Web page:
President Donald Trump has lost ground in the arena that gave him a victory four years ago: Main Street. Recent headlines are not shy in proclaiming this. But he can win Main Street back if he would commit to reining in Wall Street. A commitment to separate commercial and investment banking through a reinstated Glass-Steagall Act would assure small-business owners that the president is on their side.
Trump, and other 2020 candidates, should start campaigning on restoring Glass-Steagall and taking other measures to curb Wall Street excesses. In addition to the beneficial economic effects, the reinstatement of Glass-Steagall might have a nice countervailing-power effect on "woke" corporations, to the enormous benefit of American liberty.
The Glass-Steagall Act had separated commercial and investment banking until it was abolished under President Bill Clinton's signature. Neoliberals regard Glass-Steagall as anathema, which is why the 2020 Democratic Party platform's genuflection to it is an empty gesture, and will be for at least as long as the arch-neoliberal Joe Biden is at the party's helm.
Biden is, and always has been, a good friend of Wall Street. The finance industry's gargantuan donations to his presidential campaign underscore this fact. Good old Joe is an unwavering neoliberal, along the lines of Lawrence Summers and Robert Rubin, the Bill Clinton economic advisors who urged Glass-Steagall's overthrow, and thus it's not realistic to expect him to be serious about reinstating it.
Bernie Sanders knows this all too well. Could Sanders say to his populist supporters, with a straight face, that a President Biden will do right by Main Street even if it means making Wall Street howl? Certainly not. Sanders' support for Biden must therefore be taken with a grain of salt.
Since Glass-Steagall was abolished, Wall Street and America's billionaires have vastly increased their wealth and power. After the historic 2008 crash, Wall Street emerged even more "Too Big to Fail," thanks to the efforts of President Obama's Treasury secretary, Timothy Geithner, who was Rubin's disciple.
Main Street does not fundamentally depend on any lifeline from Wall Street, but it does fundamentally depend on the willingness of Wall Street to renounce self-dealing. Unfortunately, Wall Street will almost never renounce self-dealing until Congress forces it to. When Wall Street has free reign to engage in self-dealing, as it inevitably does when commercial and investment banking are not separated, Main Street suffers. Which is to say, ordinary Americans end up holding the short end of the stick.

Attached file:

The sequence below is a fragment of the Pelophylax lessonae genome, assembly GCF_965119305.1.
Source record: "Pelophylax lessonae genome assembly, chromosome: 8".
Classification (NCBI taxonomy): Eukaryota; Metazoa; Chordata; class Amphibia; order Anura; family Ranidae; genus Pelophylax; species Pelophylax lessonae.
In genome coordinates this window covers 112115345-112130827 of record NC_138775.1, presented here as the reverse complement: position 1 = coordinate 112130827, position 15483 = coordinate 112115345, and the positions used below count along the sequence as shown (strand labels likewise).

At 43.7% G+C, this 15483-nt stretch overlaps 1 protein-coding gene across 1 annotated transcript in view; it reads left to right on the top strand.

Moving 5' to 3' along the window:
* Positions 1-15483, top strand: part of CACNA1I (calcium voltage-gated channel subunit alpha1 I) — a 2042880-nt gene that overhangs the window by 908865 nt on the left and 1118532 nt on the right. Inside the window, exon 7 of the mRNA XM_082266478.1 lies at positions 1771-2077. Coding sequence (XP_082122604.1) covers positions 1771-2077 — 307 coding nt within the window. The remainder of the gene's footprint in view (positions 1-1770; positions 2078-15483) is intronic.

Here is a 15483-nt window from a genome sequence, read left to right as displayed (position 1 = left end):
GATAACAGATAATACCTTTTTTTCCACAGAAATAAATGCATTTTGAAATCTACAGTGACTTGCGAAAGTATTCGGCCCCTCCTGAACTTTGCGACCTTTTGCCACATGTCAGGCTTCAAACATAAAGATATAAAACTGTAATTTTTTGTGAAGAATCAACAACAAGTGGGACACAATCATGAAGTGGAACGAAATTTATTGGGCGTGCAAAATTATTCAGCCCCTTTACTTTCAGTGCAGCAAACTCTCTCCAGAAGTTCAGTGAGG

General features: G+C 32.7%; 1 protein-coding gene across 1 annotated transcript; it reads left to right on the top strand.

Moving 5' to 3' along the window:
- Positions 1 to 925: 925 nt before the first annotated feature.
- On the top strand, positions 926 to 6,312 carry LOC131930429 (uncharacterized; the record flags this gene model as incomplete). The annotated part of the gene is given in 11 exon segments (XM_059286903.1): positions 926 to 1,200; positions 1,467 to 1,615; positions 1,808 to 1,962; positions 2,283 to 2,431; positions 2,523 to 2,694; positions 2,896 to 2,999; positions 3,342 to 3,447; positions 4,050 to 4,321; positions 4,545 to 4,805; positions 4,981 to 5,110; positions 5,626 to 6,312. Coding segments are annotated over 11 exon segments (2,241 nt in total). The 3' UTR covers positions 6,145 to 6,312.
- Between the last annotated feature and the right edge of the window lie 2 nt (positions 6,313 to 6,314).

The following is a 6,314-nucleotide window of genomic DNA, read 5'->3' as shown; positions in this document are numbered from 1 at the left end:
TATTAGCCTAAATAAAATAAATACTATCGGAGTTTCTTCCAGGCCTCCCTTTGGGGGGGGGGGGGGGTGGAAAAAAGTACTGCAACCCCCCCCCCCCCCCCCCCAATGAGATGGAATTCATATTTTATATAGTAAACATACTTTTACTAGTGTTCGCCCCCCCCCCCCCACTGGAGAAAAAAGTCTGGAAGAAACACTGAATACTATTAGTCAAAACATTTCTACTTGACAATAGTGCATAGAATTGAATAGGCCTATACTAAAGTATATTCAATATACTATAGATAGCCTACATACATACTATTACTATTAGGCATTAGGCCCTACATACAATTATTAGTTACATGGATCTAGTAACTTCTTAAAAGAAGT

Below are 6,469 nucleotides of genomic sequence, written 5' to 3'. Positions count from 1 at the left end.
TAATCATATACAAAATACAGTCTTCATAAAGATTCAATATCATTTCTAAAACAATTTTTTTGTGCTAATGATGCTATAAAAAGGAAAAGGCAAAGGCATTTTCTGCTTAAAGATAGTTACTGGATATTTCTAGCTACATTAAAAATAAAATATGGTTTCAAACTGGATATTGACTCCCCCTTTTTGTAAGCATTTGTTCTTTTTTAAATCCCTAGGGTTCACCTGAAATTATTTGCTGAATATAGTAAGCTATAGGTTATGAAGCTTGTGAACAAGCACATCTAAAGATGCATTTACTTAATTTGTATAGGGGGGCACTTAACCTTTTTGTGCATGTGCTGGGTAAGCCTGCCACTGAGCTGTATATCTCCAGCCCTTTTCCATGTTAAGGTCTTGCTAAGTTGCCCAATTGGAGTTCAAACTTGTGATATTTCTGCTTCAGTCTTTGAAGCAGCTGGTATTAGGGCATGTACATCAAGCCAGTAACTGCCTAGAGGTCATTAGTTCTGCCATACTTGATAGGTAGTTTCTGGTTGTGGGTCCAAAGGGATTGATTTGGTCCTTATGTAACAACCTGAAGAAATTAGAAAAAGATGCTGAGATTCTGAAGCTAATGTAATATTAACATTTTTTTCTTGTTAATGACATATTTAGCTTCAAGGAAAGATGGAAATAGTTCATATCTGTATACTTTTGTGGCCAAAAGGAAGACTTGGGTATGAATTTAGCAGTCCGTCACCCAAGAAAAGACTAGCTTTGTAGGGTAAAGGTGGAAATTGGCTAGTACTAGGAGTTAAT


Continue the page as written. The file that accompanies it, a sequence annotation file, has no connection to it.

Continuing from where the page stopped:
Right now, Trump is paying the price of leading his first term with tax cuts instead of an infrastructure bill that would have galvanized Main Street. It's not his style to apologize. But he can promise to fix it. And one way to do that is to campaign vigorously on Wall Street regulation from here to election day.
In doing so, he will reinforce his outsider status and make clear that he is, at bottom, no neoliberal. Not only will this hearten many ordinary Americans who are now on the fence in Wisconsin and Michigan and elsewhere, but it may well encourage many Bernie Sanders supporters to sit this one out or write in Kanye West's name. Which reminds me: Yo, Kanye! Why don't you call for reinstating Glass-Steagall?
But it's not only the economy, and the prosperity of ordinary Americans, that would be transformed by reining in Wall Street. The culture would also benefit. Specifically, "woke" corporations that have been donating funds and lip service to radical causes would be suddenly aware of the new Damoclean sword hanging over their heads. If a second-term Trump can check Wall Street's privilege, he can do the same to corporate America generally.
For starters, a new Glass-Steagall could pave the way for a renewed antitrust law. For that matter, why not update the laws for corporate charters, perhaps to prevent political meddling and encourage more responsible behavior? Thoroughgoing reforms of American capitalism could be possible, if Trump demonstrates the will.
Urging Congress to pass legislation reinstating Glass-Steagall should be a no-brainer for Trump. Although there is reason to think there are plenty more "shy voters" now than there were in 2016, there may not be enough shy voters out there, hidden in the interstices of American politics, to close Trump's current polling gap further.
So, why take the risk, Mr. President? Burnish your credentials as an economic populist, and demand that commercial banking and investment banking once again be separated. Stand up squarely for a long beleaguered Main Street, before it's too late.
Ken Zaretzke writes from Seattle.